Lana Del Rey has all the makings of a vocal sensation. Hey sultry voice on the single ‘Video Games’ betrays her age, evoking the impression of a woman who’s seen much, loved a lot and been hurt too many times. My anticipation of Born To Die was great. Her perfectly crafted branding has built the image of a woman who knows her place, reminiscent of a romantic and American 50’s, willing to openly sing of the intimate feelings she holds within.
The first track does not disappoint. Piano and strings accompany Lana’s nostalgic voice, pulling you in, preparing you for an album of fantastically crafted melodies. Unfortunately this notion does not last into the second track. Off To The Races lacks the flow of the title track. During the chorus Lana seems to change into a much younger girl, the depth is gone and replaced by childish accents. That’s not to say Lana’s voice wavers from being outstanding for a second, but the style is so different it leaves you wondering how the rest of the album will play out.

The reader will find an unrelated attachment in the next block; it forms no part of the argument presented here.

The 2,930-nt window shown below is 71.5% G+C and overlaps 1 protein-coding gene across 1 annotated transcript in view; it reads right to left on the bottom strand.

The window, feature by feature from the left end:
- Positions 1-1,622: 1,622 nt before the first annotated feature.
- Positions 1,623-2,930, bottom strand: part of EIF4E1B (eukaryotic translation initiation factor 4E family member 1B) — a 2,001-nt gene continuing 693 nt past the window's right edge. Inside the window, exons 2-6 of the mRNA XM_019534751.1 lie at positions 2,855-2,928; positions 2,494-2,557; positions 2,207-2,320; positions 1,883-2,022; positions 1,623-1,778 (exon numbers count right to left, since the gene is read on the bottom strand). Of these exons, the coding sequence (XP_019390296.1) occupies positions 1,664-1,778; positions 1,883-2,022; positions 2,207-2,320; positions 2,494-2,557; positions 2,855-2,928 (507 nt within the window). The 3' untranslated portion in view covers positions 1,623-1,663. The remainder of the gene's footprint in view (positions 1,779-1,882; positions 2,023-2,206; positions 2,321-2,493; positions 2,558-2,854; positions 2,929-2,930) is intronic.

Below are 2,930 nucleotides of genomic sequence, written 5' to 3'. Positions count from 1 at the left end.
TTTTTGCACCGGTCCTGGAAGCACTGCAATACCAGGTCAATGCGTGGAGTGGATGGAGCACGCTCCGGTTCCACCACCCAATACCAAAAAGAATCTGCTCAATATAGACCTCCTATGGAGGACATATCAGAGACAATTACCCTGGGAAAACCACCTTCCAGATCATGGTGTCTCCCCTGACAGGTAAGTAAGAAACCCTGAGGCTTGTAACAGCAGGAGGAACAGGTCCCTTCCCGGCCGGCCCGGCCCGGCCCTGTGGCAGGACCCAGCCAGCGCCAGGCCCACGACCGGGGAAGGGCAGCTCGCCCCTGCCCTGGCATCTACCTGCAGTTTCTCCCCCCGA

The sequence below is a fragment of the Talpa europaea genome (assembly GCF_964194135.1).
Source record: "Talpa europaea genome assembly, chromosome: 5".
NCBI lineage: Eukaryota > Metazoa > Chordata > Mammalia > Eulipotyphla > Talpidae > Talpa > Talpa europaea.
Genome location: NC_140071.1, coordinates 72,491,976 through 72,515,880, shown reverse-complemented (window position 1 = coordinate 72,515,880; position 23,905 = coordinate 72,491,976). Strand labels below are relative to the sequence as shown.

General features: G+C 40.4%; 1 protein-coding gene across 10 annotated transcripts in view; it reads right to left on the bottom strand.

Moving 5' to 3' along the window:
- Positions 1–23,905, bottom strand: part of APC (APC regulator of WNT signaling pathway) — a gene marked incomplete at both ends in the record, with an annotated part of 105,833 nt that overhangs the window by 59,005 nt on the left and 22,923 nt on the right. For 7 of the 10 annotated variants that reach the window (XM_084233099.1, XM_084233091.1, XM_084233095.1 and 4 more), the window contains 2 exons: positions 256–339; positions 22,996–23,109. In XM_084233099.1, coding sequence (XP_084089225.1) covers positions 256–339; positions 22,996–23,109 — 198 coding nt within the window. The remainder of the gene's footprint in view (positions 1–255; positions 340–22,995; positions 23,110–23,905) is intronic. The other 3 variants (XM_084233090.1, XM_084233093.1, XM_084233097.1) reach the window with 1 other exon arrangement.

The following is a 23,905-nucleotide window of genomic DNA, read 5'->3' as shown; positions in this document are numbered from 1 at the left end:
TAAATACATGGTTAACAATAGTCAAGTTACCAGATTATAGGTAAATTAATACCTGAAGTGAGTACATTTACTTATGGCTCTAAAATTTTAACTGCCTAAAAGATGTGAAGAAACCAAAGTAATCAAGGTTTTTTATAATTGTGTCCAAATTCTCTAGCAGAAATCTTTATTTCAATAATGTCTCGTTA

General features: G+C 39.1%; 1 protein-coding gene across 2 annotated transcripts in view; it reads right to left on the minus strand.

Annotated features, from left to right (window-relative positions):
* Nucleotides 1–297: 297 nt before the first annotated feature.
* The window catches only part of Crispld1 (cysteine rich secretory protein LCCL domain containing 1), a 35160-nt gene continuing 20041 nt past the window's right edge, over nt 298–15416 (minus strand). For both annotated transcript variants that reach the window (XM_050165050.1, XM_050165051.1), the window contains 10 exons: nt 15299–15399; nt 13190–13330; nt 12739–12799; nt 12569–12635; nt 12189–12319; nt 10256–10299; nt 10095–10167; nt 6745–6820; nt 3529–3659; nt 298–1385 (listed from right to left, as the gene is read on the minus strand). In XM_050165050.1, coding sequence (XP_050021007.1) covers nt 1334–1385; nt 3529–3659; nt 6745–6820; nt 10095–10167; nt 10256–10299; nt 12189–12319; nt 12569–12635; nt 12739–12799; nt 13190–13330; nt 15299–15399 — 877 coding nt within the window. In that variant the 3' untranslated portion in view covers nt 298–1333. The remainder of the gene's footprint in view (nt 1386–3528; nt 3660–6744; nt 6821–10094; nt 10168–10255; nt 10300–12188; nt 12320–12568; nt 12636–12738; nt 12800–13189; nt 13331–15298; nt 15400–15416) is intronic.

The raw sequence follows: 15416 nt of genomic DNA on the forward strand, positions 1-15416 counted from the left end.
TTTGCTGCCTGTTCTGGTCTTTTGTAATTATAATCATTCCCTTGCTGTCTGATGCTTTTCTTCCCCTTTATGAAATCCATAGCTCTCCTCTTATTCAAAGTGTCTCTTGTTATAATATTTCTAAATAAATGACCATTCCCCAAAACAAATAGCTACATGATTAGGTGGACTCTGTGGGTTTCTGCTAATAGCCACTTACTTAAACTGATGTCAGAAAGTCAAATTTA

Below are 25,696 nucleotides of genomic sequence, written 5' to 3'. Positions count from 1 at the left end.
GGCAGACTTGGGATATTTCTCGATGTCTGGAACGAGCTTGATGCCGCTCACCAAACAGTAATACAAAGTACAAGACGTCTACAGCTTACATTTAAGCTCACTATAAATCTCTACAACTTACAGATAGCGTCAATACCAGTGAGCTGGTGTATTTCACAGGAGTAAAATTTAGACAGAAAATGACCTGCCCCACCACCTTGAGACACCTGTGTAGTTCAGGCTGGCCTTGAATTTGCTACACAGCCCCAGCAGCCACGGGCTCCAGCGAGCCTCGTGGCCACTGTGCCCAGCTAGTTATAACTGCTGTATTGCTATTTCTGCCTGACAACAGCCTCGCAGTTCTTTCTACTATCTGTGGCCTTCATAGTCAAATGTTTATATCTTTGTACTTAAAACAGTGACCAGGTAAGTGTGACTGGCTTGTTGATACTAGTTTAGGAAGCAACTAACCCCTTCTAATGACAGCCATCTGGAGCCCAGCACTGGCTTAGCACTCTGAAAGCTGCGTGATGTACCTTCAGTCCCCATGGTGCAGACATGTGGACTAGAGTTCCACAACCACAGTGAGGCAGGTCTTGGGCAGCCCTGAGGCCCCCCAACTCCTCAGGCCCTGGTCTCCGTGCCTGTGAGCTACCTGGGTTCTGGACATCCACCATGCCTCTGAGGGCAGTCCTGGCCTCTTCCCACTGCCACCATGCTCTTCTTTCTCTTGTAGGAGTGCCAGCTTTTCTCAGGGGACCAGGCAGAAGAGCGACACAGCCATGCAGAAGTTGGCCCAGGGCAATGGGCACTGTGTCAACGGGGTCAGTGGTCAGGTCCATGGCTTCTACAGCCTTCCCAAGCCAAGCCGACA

This highlight of the album would have to be the single Video Games, and I hope there is more of this to come. There are other moments of brilliance; Blue Jeans, Million Dollar Man and Carmen are all fantastic tracks. I wasn’t impressed with National Anthem. I believe the problem lies in the fact that Lana has so many vocal skills it seems they’ve all been showcased in this album. Rather than sticking to a solid theme, this feels like a compilation of different styles than a well-rounded album.
Despite my criticisms, there is no denying Lana Del Rey has one of the most incredible voices of our time. She has the control of Emeli Sande and the richness of Laura Marling. Without a doubt, Lara Del Rey is to become one of the most respected and loved artists in decades.
Born to Die is release on Jan 30th in the UK, Jan 31st in the USA
- Born To Die
- Off To The Races
- Blue Jeans
- Video Games
- Diet Mountain Dew
- National Anthem
- Dark Paradise
- Million Dollar Man
- Summertime Sadness
- This Is What Makes Us Girls